Greece Rakes in Tax, Tourist Dollars, But Won’t Cut Food Tax

ATHENS – There’s still a deficit in Greece, but less so because more people are paying their taxes in lump sums instead of installments, and tourism is on a course to set a record, but not enough money to reduce the 24 percent Value Added Tax (VAT) on food.

With inflation at an all-time high and households struggling to buy food and gas and deal with electric bills that have nearly doubled, the New Democracy government said that bigger-than-expected revenues will fund more aid though.

Ironically, much of those tax revenues come from the VAT, including on food, a rate among the highest in the European Union, but the government said subsidies will be directed toward reducing consumers energy costs.

With Prime Minister Kyriakos Mitsotakis’ New Democracy government facing a re-election campaign in 2023, he still has a lead of 8 percent over the major rival and former ruling SYRIZA that has been sniping at his handling of the economy – which is expected to grow almost 4 percent during the lingering COVID-19 pandemic.

Tax collection figures presented by Alternate Finance Minister Thodoros Skylakakis showed a bump up of 799 million euros ($813.99 million) in June compared to the target set by the government, said Kathimerini.

“The positive course of public revenues continued in June. Even if the advance collection of some revenue from the Single Property tax (ENFIA) is taken into account, the growth rate of tax revenue compared to the budgeted remains very high, confirming the significant growth dynamics of the economy, despite the extremely adverse international conditions,” he said.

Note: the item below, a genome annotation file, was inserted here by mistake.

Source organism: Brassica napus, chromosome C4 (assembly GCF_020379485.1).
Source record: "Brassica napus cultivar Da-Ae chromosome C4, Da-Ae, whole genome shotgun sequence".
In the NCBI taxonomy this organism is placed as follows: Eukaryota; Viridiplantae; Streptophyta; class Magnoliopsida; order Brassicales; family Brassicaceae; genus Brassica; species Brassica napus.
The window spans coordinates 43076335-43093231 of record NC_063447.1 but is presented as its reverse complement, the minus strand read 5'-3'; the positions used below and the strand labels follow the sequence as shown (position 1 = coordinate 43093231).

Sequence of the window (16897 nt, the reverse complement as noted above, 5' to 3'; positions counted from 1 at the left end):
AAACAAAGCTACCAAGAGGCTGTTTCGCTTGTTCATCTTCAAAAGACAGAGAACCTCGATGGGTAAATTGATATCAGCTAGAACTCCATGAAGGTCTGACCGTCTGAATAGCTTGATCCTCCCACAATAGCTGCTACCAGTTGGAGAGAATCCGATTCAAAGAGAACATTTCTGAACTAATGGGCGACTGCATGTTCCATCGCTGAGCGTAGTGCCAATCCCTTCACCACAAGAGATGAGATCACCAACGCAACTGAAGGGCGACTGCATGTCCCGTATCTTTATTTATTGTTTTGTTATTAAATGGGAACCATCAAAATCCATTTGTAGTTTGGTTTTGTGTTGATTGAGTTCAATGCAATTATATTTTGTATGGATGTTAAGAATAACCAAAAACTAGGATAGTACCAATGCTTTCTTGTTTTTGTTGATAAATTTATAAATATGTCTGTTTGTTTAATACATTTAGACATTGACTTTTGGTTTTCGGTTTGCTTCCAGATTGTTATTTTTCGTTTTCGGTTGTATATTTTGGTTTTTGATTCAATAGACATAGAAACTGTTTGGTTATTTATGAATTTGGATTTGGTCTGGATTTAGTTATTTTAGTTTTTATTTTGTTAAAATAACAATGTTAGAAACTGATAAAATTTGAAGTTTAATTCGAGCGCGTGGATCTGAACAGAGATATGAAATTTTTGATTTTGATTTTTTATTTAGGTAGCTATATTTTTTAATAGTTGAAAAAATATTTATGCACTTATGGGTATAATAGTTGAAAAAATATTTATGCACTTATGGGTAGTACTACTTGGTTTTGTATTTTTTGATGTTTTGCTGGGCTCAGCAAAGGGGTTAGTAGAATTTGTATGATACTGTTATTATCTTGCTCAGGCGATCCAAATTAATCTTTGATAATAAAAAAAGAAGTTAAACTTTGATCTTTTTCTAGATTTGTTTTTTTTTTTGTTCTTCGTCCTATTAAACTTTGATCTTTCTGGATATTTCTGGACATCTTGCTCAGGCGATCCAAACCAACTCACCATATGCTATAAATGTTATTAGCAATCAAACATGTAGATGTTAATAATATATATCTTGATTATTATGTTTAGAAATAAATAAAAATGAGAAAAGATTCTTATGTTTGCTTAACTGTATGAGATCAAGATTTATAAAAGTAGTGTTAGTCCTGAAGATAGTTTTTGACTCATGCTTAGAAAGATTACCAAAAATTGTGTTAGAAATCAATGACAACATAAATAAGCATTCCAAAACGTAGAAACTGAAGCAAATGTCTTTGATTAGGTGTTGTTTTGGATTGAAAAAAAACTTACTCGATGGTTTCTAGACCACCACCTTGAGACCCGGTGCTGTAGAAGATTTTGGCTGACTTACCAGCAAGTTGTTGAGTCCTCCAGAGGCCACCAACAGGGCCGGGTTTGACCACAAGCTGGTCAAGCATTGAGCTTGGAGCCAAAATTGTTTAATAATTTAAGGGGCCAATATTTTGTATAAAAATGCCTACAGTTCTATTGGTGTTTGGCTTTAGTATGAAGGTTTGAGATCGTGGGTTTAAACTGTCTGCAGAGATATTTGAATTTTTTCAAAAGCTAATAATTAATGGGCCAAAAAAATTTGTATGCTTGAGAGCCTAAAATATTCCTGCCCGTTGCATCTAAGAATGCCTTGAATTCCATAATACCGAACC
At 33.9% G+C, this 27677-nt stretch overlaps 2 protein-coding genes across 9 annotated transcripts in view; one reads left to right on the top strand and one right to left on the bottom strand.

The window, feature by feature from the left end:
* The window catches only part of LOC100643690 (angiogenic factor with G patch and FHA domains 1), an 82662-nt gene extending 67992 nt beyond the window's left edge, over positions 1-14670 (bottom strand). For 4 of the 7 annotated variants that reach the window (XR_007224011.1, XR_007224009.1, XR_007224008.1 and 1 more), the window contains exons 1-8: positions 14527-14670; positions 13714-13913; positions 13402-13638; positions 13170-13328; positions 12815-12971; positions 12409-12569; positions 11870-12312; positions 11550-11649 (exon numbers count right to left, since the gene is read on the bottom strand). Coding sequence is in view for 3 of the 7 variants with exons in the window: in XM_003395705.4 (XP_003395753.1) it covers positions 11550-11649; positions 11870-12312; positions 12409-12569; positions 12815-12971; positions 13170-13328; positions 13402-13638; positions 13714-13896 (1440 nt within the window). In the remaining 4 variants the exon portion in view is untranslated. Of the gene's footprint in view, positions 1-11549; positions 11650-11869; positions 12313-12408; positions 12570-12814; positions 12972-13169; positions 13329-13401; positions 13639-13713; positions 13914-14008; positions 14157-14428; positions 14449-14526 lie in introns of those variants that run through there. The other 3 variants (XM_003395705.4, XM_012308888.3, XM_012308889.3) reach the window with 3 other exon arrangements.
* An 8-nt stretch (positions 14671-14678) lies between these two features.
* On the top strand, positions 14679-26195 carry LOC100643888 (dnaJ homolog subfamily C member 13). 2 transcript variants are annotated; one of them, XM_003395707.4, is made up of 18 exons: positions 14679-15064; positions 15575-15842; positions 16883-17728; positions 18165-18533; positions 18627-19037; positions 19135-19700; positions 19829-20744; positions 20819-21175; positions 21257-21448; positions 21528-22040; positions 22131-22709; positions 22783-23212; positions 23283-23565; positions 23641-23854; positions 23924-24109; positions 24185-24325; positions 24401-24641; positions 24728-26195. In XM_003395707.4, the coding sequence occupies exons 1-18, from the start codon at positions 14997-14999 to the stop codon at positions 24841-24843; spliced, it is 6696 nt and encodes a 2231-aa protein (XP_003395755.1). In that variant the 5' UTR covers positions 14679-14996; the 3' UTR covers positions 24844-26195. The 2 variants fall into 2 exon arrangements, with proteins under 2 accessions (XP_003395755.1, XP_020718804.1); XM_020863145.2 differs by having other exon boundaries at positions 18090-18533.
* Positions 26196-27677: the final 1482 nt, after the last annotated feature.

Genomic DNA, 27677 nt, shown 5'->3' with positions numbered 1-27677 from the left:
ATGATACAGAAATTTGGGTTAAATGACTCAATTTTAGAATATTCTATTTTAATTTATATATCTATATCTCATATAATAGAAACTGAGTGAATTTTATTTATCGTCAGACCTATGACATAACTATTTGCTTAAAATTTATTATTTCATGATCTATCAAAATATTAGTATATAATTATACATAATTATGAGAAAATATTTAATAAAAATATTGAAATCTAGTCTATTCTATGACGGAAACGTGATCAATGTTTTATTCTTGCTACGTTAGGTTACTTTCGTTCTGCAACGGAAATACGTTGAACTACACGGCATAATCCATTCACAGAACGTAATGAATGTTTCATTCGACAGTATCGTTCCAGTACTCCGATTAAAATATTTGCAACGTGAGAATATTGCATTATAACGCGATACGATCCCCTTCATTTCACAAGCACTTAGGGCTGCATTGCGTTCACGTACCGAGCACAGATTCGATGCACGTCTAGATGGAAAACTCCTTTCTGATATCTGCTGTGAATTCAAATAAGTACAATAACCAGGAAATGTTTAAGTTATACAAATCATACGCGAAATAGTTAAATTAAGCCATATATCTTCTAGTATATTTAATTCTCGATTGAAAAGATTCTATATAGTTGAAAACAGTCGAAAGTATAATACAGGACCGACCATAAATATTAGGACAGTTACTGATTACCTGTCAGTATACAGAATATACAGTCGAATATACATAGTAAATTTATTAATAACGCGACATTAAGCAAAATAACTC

Tax revenues were 4.117 billion euros ($4.19 billion) which was up 24.1 percent against the goal, the report said, because of a higher collection rate and from the second installment of the hated ENFIA.

Finance Ministry sources not named told the paper that means there’s enough money in the state coffers to finance further assistance over energy costs, including gasoline, although the government earlier backed away from a pledge to look at cutting the food VAT.

Buddget data for January-June showed a primary deficit of 3.43 billion euros ($3.4 billion) against a target for a primary deficit of 4.9 billion euros ($4.99 billion) with tax revenues of 24.73 billion euros ($25.17 billion.)

That was up 3.64 billion euros ($3.7 billion) or 17.3 percent compared to the budget target although still not enough to bring a surplus, but enough to fuel further state aid for energy costs, but not food.


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